Auto Start & Auto Connect Single or Multi Irssi Sessions in a Terminal or Screen

28 November 2012 — rough draft 4

By EmleyMoor, ShadowDog, and Jupiter/Mangelo

A. Auto Connecting to an IRC Server and Some Channels on Irssi startup.

B. Setting Up Multiple Irssi Configurations.

C. Starting a Particular Irssi Session.

D. Additional Configurations.

E. Using Screen to Run Single or Multiple Irssi Sessions on a Remote Computer.

F. Using Cron to Set the Irssi/Screen Session to Automatically Start on Boot or Reboot.

This tutorial shows you how to have Irssi automatically connect to a server and automatically join one or more channels simply by typing “irssi” on the command line in a Linux terminal — on a local or remote computer. It also shows you how to do this in a Screen process.

Additionally, the tutorial shows you how to do all the above as a cron job so that when you boot or reboot your Linux-based computer, Irssi automatically will start, connect to a server, and join channels in a Screen process.

Irssi is a robustly configurable IRC client. And it has a rich and comprehensive script library. So, to start this project, we will configure a single Irssi session to automatically connect to a server and automatically join a channel or list of channels.

It is assumed that you already are familiar with Irssi and know how to connect to an IRC server with Irssi and how to join channels. If not, you will find basic instructions for using Irssi at irssi.org.

A. Auto Connecting to an IRC Server and Some Channels on Irssi startup.

  1. Start Irssi from a Linux terminal command line by typing Irssi on the command line and pressing enter. (You must have Irssi installed on your Linux-based computer. If not, you can download Irssi from irssi.org.)

  2. Take a look at the list of servers already in the Irssi config file by typing /server list.

a. The default server list should look something like this:

Server               Port  Network    Settings
eu.irc6.net                IRCnet
irc.open-ircnet.net        IRCnet
irc.efnet.org              EFNet
irc.undernet.org           Undernet
irc.dal.net                DALnet
irc.quakenet.org           QuakeNet
irc.oftc.net               OFTC
irc.gamesurge.net          GameSurge
irc.webchat.org            WebChat
irc.rizon.net              Rizon
irc.link-net.org           LinkNet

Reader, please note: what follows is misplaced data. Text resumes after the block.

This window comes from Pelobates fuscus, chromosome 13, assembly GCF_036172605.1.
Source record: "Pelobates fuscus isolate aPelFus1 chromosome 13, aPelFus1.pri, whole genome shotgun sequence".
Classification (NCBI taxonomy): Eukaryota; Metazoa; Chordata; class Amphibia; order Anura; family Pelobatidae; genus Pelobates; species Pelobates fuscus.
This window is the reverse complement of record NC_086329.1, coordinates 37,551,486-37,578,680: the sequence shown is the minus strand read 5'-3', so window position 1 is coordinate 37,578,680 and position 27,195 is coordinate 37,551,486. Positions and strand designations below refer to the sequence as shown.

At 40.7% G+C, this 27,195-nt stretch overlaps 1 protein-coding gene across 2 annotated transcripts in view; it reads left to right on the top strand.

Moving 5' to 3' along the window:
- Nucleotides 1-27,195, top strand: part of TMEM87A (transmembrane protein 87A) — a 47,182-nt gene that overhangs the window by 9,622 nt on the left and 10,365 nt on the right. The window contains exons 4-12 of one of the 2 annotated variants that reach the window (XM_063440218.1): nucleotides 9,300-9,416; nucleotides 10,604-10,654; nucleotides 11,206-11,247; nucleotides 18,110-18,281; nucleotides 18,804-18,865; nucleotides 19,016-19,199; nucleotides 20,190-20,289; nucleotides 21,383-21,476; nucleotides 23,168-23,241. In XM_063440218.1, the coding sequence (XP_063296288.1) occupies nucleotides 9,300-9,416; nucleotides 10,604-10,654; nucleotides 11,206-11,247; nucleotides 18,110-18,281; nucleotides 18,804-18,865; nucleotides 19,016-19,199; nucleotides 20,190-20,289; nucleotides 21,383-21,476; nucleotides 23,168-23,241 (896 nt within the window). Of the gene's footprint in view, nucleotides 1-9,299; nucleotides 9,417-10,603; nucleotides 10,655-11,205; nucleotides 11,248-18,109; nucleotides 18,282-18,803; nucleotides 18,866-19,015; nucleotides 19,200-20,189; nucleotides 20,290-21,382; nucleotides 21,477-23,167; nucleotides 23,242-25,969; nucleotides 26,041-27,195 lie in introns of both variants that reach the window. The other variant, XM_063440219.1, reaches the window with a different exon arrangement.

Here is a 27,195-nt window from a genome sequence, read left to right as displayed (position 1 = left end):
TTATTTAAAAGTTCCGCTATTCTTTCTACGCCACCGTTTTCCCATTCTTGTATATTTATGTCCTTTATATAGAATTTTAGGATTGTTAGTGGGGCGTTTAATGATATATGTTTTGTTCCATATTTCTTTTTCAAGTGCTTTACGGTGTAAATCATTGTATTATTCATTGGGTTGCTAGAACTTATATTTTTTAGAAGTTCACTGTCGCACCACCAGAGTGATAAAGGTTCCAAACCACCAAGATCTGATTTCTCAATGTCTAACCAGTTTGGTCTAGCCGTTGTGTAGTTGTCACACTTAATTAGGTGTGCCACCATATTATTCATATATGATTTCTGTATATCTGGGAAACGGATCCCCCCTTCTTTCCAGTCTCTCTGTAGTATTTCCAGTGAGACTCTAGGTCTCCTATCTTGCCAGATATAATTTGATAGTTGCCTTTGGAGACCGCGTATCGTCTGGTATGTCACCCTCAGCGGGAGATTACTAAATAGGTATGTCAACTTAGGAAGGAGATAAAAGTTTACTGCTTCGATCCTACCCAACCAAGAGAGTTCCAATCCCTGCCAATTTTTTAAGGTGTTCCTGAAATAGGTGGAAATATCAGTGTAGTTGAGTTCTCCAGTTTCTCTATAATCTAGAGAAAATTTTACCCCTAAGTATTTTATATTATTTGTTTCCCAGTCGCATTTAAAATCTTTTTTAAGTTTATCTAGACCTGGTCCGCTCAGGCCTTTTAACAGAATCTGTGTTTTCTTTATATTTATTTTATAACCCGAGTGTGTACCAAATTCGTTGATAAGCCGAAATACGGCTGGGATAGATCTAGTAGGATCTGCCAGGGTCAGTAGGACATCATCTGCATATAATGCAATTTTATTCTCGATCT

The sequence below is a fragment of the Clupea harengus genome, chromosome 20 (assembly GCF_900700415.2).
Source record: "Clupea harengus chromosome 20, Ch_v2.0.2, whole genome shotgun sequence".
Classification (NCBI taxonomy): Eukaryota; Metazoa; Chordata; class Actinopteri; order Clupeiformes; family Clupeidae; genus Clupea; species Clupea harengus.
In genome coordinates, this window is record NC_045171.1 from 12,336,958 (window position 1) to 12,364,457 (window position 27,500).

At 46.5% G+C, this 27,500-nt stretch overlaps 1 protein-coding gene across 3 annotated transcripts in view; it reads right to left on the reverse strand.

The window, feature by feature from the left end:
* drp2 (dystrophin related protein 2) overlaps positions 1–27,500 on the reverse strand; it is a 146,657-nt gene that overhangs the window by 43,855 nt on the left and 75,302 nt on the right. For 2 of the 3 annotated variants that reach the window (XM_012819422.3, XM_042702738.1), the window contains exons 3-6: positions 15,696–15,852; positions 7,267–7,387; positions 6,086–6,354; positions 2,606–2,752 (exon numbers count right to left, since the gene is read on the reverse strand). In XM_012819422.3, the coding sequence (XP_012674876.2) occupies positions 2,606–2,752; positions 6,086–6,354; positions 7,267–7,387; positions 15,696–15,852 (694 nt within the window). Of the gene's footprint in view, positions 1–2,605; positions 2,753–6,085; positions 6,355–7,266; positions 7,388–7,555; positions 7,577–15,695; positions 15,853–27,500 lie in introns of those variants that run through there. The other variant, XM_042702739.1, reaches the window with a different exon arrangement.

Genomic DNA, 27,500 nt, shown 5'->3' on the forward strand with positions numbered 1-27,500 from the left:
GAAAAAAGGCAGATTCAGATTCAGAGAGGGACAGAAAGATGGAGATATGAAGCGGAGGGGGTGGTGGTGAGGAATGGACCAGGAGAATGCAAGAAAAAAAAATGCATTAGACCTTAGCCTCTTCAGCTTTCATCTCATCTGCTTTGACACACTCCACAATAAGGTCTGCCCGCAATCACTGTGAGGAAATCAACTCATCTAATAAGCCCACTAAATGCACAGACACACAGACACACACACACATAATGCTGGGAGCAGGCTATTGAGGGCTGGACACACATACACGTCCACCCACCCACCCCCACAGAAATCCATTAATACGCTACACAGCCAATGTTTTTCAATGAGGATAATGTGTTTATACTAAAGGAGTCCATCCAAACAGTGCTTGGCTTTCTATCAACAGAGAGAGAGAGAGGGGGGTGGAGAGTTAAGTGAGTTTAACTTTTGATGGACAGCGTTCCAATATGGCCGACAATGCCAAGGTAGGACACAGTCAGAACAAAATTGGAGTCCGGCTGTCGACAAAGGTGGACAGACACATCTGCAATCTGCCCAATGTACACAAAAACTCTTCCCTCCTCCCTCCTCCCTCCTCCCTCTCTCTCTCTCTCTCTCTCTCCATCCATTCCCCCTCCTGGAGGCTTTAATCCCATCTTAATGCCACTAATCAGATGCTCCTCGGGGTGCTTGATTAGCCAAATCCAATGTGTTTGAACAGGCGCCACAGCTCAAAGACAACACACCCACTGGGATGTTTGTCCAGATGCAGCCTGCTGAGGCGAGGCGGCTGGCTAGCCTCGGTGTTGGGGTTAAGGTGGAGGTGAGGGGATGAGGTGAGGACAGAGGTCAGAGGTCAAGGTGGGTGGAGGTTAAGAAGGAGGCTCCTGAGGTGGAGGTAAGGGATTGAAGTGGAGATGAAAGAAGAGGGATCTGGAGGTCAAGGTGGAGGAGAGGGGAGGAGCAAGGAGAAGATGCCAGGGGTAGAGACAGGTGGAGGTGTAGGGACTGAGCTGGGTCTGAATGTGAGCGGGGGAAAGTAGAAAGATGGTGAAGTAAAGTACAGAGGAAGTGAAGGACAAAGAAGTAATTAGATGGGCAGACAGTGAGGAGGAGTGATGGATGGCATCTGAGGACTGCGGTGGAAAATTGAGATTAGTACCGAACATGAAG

1. Now, let’s set Irssi to connect to the default EFNet server when Irssi is started. To do this simply type at the command line and enter:

    /server add -auto -network EFNet irc.efnet.org

Then type /save to save this new addition.

Now, your server list should look like this:

Server               Port   Network   Settings
eu.irc6.net                 IRCnet
irc.open-ircnet.net         IRCnet
irc.efnet.org               EFNet     autoconnect
irc.undernet.org            Undernet
irc.dal.net                 DALnet
irc.quakenet.org            QuakeNet
irc.oftc.net                OFTC
irc.gamesurge.net           GameSurge
irc.webchat.org             WebChat
irc.rizon.net               Rizon
irc.link-net.org            LinkNet

Please notice that the irc.efnet.org entry now shows the autoconnect setting.

  1. Next let’s set the config so that on connecting to irc.efnet.org, Irssi will automatically join some channels — for example #irssi and #irchelp. To do that start Irssi and connect to an IRC server. Then type these lines at the command line and enter them:

    /channel add -auto #irssi EFNet /channel add -auto #irchelp EFNet

Then type /save to save this new addition.

Now, when you start Irssi, it will automatically connect to the generic EFNet server, irc.efnet.org and join channels #irssi and #irchelp.

B. Setting Up Multiple Irssi Configurations.

  1. To do this trick, we will set up a unique Irssi config for each Irssi session we want to have. The Irssi config file is located in your home directory, for example,

~/.irssi/config “~/” represents the home directory for your account, which is usually /home/username

  1. Now start Irssi, telling it to use a different path for its configuration

    irssi —home=~/.irssi-1/

Where “~/” is the home directory for your account

This should start Irssi with a default config file stored in the new location that you gave.

  1. With Irssi opened and using the ~/.irssi-1/ directory, repeat the steps in Section A to set up an autoconnection and auto join scenario. However, use another server, not the generic irc.efnet.org server. This server can be another EFNet server of your choice or a server on a different IRC network, For example:

    /server add -auto -network DALnet irc.dal.net

  2. Next set the config to autojoin some channels:

    /channel add -auto #irssi EFNet /channel add -auto #irchelp EFNet

Then type /save to save this new addition.

C. Starting a Particular Irssi Session.

Now you can start your original Irssi configuration simply by typeing “irssi” at the command line in your Linux terminal.

However, if you want to start your irssi-1 configuration, type this on the Linux terminal command line:

irssi --home=~/.irssi-1/config